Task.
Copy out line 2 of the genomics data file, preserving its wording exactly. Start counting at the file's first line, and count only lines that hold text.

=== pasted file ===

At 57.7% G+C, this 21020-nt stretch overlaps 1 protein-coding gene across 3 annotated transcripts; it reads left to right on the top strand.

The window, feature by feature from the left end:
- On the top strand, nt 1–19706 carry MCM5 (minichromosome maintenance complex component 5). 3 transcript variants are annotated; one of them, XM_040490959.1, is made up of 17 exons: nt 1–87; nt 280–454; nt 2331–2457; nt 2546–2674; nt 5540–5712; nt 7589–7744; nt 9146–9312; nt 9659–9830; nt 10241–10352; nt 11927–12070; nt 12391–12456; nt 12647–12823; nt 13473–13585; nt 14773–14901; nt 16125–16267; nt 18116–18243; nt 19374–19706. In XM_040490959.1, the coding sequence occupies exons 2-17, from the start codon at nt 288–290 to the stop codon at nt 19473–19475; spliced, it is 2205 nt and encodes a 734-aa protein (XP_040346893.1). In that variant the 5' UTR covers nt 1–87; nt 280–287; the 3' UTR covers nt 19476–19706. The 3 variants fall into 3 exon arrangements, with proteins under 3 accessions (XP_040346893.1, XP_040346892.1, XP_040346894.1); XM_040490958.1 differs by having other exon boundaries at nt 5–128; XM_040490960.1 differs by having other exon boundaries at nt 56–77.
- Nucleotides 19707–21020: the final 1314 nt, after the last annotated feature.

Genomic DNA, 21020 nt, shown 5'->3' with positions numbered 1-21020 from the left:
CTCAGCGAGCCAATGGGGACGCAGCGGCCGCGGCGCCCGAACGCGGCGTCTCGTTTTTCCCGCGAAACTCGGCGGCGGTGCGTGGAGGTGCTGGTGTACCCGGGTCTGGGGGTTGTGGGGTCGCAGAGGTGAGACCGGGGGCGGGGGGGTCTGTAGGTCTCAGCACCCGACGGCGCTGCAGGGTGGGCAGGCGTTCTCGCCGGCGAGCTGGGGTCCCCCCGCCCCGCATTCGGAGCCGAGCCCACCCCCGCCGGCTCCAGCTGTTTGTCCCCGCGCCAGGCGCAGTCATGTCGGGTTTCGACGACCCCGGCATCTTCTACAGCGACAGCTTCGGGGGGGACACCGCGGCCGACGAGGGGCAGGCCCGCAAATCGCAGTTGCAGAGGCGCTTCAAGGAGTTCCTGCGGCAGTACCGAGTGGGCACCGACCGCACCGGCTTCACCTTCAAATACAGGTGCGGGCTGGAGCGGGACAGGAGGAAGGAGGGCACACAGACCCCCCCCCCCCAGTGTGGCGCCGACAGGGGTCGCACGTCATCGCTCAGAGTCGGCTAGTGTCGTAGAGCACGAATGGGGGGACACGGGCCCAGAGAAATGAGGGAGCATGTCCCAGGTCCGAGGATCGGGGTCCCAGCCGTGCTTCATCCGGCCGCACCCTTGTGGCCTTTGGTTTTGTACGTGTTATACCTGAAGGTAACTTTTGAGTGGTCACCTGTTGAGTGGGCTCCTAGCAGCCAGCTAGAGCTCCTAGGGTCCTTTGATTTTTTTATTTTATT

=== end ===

The window, feature by feature from the left end: